How do you get from a start-up musical experiment with a Gullah theme to No. 1 on the Billboard jazz charts? For the Charleston-based band Ranky Tanky, which makes its Spoleto Festival USA debut on Saturday, it all started with 226 generous fans.
When the local band wanted to bring its updated South Carolina Gullah sound to a larger audience, it didn’t have a record deal, but it did have Kickstarter. In October 2016, it crowdsourced a total of $14,069 from those supporters, whose pledges of $10 and up earned them a range of rewards, from a gracious “Thank You” to a private concert.
“For the most part, it funded the album,” Ranky Tanky trumpeter Charlton Singleton said of the Kickstarter campaign. And without the album, the band’s West African-influenced music likely would have remained local.
Ranky Tanky is a Gullah iteration of the late-1990s College of Charleston jazz quartet Gradual Lean. In both bands: Singleton, drummer Quentin Baxter, guitarist Clay Ross and bass player Kevin Hamilton.
Adding singer Quiana Parler was the masterstroke. Parler, a Harleyville native, “American Idol” alumna and party band leader, often has appeared with the Charleston Jazz Orchestra and various tribute bands assembled by Singleton.
In Ranky Tanky she shines bright, providing soulful, stirring renditions of tunes such as the classic American folk song “O Death” and the lilting lullaby “Go to Sleep.”
She might be the lead singer, but Parler is not the only singer. Singleton and Ross contribute vocals. Baxter and Hamilton furnish that syncopated Gullah beat. Interesting factoid: When Baxter is forced to miss a gig because of previous commitments with artists such as Rene Marie and Freddy Cole, his nephew Calvin Baxter takes control of the kit.
“Looking at this music gives us strength to keep going, and sharing our music from the heart has its healing qualities in a pure and symbolic way,” Ross said.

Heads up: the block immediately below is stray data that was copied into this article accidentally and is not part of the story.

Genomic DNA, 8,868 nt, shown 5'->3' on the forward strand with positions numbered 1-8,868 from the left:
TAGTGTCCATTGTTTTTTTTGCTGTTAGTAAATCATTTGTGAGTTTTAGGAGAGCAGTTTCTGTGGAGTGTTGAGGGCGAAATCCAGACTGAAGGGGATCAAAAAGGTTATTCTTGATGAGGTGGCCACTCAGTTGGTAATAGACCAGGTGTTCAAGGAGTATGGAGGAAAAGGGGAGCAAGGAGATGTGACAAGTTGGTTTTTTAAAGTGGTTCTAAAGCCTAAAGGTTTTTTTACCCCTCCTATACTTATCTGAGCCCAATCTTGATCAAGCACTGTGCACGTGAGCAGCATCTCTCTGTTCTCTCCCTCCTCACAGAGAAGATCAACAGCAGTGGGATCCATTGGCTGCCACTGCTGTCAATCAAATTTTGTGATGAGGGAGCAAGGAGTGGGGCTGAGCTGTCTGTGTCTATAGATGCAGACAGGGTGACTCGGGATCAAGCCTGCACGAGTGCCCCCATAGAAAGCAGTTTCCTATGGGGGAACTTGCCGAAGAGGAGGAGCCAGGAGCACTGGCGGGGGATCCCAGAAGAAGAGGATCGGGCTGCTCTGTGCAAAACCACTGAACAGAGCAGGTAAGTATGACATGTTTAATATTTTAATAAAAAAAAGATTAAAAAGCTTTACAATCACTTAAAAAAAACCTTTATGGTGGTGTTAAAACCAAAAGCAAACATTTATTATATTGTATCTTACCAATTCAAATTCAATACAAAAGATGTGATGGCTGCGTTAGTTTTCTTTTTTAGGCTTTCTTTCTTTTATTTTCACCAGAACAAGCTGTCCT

Gullah culture was forged in the crucible of American slavery. Along the southeastern rice coast, extending from northern Florida to southern North Carolina, black people managed to retain some of their West African heritage, combining it with what they learned here. An English creole language resulted, along with a dynamic, often mournful musical style that prioritized rhythm and singing.
The band’s self-titled 2017 debut album consists entirely of traditional Gullah songs, albeit filtered through a mixture of gospel, jazz, blues, folk and R&B.. Religious elements come through in songs such as “Join the Band,” with its familiar reference to music in the church.
“Gullah was very much present when we were growing up in church,” Singleton said. “There were certain things that you learned from watching our grandparents and our grand aunts and uncles, who probably learned it from the praise house or from someone else in their family.”
Singleton, who is fluent in Gullah and can chart a direct lineage of Gullah descendants, said he uses Ranky Tanky shows to educate patrons about this music and its heritage.
“We talk about just what exactly the Gullah community is and how we interpret themes from the Gullah community to present our music,” he said.
Ranky Tanky may be the first band to bring the Gullah sound to the top of the Billboard charts, but it’s hardly the first local band to draw on this history. South Carolina State University music lab coordinator Roland Hayes said the sound also can be heard in one of Charleston’s earliest jazz bands, the Jenkins Orphanage Band.
“If you look at the history,” Hayes said of the Jenkins band, “you'll find (that some) of these musicians played with Count Basie and Duke Ellington and had illustrious careers, all coming out of Charleston.”
In this way they introduced the Gullah sound to mainstream jazz.
Ranky Tanky continues to search for ways to link tradition and innovation. The group now is working on more music, including some originals, so Spoleto Festival patrons likely will hear a couple of new tunes in the Cistern Yard, under a Gullah moon.
“You would be amazed by the synergy that’s happening now,” Ross said. “At the end of the day, we are all big fans of each other, and we are having a party.”
Andrea Henderson is a Goldring Arts Journalist at Syracuse University.